Plenty of people brought plants into their homes for the first time in recent months—and no doubt just as many are dealing with withering ferns and cacti. Not to be a bummer! We just don’t all have a green thumb; my actual mother is slow motion murdering her lavender plant, and it’s hard to watch it suffer like this. Everyone talks about how great it is to adopt a hardy indoor plant, how you two will grow together as your sow the benefits of gardening. But nobody talks enough about how to know if a plant is dying—and when it’s okay to let it go.
It’s ultimately up to you to make a judgement call, and some people aren’t up to the responsibility of saving a dying plant right now. And that’s okay! Whatever you choose, Erin Marino, plant expert and director of marketing at The Sill, shares her advice on how to deal with a plant on the brink of death.
How to know if a plant is dying
Typically, underwatering or overwatering are going to be the two culprits behind plant sickness. With dehydration, first you want to take a long, hard look at your plant. What does it look like? If the leaves are brown, crispy, and in that full almost-autumnal state of decay, we may need to operate.
“For the most part, brown shriveled leaves on your plants won’t bounce back,” Marino says. “It’s best to first cut all that off, the dead and/or dying brown foliage, and then see what you’re truly working with that’s still green.”
After you’ve removed them, you next want to check for wilting leaves and stems. If they seem firm, we can hold out hope that they can perk back up with a thorough, consistent watering. But if they are mushy, then it’s probably for the best that you prune them off as well.
“Cutting back all that dead foliage, and following up with a much needed watering will encourage new growth,” says Marino “It’s not definite that the root system and what stems are left will bounce back, but it’s definitely possible—even if you cut the plant back entirely, leaving only a stub above the potting soil—and worth a shot if it was a beloved plant.”
Let’s say you have the opposite probably and you’ve low-key drowned your fiddle leaf fig. The observation part is more or less the same; you still want to give your plant a full body scan and note any parts that are browning, yellowing, and/or mushy, depending on the plant variety. Once you’ve amputated, place the plant in a spot where it will receive more bright, indirect light, which should help dry out the wet potting mix quicker.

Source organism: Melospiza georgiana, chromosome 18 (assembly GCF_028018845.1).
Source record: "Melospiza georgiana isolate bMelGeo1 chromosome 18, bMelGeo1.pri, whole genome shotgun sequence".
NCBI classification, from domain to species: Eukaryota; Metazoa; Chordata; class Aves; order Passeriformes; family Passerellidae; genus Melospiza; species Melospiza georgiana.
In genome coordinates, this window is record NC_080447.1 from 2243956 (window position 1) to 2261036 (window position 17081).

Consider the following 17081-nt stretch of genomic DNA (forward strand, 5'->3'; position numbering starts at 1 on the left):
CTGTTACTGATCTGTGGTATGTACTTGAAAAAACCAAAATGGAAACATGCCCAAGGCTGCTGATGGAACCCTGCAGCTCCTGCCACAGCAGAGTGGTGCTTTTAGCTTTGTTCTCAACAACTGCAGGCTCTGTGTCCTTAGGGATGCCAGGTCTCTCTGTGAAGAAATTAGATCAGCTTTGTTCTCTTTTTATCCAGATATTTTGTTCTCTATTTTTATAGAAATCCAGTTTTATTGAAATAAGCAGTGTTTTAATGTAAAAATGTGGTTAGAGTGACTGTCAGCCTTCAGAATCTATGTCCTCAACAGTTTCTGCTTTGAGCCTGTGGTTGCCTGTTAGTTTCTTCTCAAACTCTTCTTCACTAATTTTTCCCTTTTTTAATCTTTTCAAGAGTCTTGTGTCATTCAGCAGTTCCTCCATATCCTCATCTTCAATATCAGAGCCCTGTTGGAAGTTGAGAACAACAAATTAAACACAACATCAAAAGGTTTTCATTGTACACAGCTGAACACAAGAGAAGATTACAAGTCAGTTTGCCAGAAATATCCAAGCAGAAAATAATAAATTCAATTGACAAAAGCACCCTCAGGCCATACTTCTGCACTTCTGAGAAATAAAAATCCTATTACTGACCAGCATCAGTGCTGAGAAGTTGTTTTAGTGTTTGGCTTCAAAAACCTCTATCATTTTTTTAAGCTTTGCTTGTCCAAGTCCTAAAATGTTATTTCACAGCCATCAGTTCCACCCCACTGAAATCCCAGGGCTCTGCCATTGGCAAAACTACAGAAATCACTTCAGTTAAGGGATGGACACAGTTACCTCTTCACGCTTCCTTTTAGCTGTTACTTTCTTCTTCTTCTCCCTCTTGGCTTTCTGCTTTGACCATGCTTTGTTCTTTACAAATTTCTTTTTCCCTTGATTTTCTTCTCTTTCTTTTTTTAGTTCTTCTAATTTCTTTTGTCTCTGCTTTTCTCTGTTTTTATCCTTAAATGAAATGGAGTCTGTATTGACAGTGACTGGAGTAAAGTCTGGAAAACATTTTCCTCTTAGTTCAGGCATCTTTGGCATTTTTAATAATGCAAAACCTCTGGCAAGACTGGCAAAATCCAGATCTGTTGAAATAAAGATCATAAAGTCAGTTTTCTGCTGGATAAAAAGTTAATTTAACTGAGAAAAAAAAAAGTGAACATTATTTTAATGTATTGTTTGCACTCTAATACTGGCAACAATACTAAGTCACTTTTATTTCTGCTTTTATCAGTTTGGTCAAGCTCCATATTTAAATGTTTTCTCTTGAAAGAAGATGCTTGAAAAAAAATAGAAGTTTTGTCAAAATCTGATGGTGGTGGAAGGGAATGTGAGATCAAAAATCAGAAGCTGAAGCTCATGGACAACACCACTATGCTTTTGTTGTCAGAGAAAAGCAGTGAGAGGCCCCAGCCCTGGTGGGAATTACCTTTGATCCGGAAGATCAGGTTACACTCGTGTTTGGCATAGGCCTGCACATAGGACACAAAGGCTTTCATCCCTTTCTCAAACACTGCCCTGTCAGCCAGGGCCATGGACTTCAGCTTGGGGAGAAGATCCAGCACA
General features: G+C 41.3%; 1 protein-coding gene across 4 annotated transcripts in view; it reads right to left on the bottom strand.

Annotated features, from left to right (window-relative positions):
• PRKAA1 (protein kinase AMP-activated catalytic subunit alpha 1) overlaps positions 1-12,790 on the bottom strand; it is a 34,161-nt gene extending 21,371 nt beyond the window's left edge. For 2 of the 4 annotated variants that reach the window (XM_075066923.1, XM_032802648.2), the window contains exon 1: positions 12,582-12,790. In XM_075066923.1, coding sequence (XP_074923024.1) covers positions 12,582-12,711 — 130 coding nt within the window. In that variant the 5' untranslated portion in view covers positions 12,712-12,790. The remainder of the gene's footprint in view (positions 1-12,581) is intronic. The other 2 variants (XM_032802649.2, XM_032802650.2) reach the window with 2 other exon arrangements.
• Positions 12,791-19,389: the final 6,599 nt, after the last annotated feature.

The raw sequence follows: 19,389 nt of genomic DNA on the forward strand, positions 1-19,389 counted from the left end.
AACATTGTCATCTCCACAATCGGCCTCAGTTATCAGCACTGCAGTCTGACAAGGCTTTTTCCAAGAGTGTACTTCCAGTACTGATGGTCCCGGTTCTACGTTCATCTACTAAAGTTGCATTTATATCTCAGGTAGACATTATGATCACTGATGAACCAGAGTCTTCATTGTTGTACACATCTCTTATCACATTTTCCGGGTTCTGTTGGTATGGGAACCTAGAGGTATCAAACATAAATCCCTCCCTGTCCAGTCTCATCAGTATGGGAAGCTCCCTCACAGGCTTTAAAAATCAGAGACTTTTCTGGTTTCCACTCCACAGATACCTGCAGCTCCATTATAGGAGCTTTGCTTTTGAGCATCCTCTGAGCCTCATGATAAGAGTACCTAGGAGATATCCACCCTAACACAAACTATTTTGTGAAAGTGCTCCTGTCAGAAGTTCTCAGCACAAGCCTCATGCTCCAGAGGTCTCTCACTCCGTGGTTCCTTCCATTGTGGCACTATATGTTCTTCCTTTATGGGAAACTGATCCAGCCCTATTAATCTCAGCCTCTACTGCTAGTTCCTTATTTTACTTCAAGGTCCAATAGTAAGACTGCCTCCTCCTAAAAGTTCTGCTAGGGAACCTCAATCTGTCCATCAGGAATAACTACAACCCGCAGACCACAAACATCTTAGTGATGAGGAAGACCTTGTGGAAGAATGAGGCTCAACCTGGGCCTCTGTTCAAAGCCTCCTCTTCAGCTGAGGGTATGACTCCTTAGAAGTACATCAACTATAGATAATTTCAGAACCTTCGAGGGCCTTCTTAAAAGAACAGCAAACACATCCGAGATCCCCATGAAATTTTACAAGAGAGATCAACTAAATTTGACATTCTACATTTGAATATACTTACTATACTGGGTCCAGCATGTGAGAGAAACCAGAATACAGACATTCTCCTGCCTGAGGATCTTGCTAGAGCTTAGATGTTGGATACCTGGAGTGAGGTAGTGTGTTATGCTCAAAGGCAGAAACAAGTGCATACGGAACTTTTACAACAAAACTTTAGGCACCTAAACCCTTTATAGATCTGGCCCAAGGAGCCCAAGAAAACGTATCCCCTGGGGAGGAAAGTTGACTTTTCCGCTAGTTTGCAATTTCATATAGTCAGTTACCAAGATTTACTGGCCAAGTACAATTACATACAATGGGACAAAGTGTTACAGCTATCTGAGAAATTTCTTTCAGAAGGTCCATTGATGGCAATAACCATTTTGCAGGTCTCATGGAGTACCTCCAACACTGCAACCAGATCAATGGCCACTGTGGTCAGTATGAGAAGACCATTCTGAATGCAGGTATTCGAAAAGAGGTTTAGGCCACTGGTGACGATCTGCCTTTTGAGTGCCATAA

For a more advanced procedure, though, you might want to repot it. The only thing there is there’s a chance that your plant might die on the operating table.
“When repotting it, check the plant’s root system,” says Marino. “If the root system is wet and mushy like the foliage was, your plant might have root rot and it will be hard to help it bounce back. You might want to toss it, or you can try repotting it into the dry soil and waiting two to three weeks for any above the potting mix activity.”
Finally, if you did all the work and nothing survived, don’t be too hard on yourself. For one thing, it’s—you know—a plant. And for another, with every ending comes a new beginning. “Think of this as an opportunity to test out new plants, as those empty planters will need to be filled,” says Marino.
How to have a funeral for a plant
Whether you went through the labor of resuscitating your flora or flat out want to give up, there’s a few different ways to call it. And the friendliest way to do that is to give your plant a potential new home.
“If the plant is possibly salvageable, I’d recommend leaving the plant you want to dispose of on the stoop or curb,” says Marino. “Of course you can toss it in the garbage, but if you’re able to give it a second life, how great is that? Some people love nursing plants back to life.”
For what it’s worth, there are plenty of local online groups that can advertise curbside freebies. Marino points to an account like StoopingNYC as a way of advertising a plant that needs a more, uh, nurturing home. “If it’s not possibly salvageable and you feel bad throwing it out, finding a local compost bin is a good option,” she says.
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